Fun with Delta’s Linux-driven Entertainment system


Recently, a manager of mine had to fly Delta Airlines.

…on a small side note, the darn in-flight entertainment system on this plane wouldn’t work and the flight attendants couldn’t even do the safety information ‘speech’ before we took off – not that I need to hear this for the 500th time this year – but the funny part was she said they had to “re-boot” the system & it would take 5-7 minutes. Well as we’re taxi-ing, they re-boot the system – I’m not paying attention – but then a mother behind me says to her little child – look a little PENGUIN! So I looked up at the screen & wouldn’t you know it – the entertainment system was running on Linux.

Blah..Blah…Blah, long story short, then the guy next to me complains that his system won’t work, either and the flight attendant politely tells him she apologizes & that these things are the “bane of their existence”.

I had to laugh because I too have seen this “reboot” problem on Delta’s Linux-driven In-flight Entertainment system easily a half dozen times on different flights to the east coast.  It’s one of many reasons I avoid Delta like the plague. 

Above is the photo I took of the Linux boot sequence.  The common excuse I hear on the discussion boards is that “it’s the software – not the OS.”  Seriously?  I know we don’t have that great a reputation when it comes to things like system stability but even zealots have to admit that installed software crashing Windows isn’t a common, everyday occurrence these days.  This isn’t a PC that changes on a day to day basis that we’re talking about here.  This was an Embedded System and that gives this solution even less of an excuse for crashing.  Having a system that NEVER CHANGES on-board a closed system like an airplane should give this product even less of an opportunity to go belly-up.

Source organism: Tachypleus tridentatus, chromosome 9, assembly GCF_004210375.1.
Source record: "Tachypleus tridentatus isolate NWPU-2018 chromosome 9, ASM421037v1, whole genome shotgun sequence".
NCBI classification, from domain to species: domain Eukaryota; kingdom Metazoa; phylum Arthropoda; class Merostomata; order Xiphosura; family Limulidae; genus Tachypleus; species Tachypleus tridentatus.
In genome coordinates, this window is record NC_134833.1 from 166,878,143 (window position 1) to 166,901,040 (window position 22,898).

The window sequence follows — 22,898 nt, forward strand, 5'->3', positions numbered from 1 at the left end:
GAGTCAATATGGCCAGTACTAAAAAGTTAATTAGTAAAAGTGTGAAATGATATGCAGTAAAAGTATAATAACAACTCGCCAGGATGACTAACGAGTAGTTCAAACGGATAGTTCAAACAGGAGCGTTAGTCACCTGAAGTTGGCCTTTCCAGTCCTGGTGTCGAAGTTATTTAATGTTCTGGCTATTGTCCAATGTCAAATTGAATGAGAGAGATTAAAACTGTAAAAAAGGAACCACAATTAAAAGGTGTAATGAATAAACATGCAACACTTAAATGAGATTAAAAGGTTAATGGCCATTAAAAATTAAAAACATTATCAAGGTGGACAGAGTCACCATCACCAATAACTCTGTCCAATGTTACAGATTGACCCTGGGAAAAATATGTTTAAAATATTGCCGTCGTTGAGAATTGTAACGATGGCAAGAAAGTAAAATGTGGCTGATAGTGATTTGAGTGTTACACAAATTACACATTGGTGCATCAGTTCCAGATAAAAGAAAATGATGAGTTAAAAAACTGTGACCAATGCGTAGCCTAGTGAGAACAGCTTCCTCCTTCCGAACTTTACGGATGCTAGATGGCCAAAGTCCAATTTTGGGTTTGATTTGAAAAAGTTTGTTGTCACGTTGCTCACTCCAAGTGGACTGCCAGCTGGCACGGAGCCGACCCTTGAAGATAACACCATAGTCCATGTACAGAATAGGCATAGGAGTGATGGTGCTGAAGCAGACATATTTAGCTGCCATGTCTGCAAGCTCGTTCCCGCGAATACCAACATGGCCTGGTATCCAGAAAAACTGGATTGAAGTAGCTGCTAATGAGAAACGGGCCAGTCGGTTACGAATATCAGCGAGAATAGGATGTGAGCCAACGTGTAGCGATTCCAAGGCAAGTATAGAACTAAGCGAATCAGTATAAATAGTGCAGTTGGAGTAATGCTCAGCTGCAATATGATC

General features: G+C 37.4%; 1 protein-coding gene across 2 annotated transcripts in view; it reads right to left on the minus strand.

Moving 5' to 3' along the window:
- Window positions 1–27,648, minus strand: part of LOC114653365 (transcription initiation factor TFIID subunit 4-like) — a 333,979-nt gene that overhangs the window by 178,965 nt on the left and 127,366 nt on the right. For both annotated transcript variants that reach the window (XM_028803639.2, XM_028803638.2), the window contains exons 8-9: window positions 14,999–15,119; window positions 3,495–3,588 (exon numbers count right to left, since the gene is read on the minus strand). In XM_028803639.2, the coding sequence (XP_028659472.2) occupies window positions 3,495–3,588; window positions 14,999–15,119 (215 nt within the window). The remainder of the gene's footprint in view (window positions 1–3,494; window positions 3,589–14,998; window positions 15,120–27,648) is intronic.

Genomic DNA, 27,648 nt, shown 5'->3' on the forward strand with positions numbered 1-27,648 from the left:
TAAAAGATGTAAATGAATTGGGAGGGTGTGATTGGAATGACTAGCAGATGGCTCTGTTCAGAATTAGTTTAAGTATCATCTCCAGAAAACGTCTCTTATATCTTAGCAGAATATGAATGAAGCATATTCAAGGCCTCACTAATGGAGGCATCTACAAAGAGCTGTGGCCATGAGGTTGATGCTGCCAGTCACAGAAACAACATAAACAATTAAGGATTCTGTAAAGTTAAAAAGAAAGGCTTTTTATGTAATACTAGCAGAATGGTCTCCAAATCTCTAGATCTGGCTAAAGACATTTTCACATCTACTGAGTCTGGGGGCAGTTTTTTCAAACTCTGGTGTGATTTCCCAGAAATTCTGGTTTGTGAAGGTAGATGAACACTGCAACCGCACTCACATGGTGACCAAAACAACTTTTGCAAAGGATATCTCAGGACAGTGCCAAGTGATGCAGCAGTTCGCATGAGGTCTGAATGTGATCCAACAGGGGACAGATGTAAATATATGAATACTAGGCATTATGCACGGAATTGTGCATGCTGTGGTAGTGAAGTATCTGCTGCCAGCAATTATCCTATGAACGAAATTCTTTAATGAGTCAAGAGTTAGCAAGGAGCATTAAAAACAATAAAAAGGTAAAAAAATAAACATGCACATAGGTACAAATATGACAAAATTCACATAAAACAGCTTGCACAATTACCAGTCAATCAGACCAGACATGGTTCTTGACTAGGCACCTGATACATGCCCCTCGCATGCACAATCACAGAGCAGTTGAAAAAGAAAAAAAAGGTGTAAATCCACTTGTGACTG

So after digging around, I discovered that Delta’s Linux driven in-flight entertainment system is apparently notorious for its instability & crashes.

A while back, heat dissipation from these very systems was recognized as a serious issue.  So much so that some units caused burning and smoke from the heat generated.

“The FAA doesn’t track how many planes have in-seat entertainment systems. But Delta Air Lines (DAL) has filed the most incident reports (92) since August 1998, according to available FAA data through mid-February. More than 230 of Delta’s approximately 1,000 planes have in-seat entertainment systems, says Betsy Talton, the airline’s spokeswoman.”

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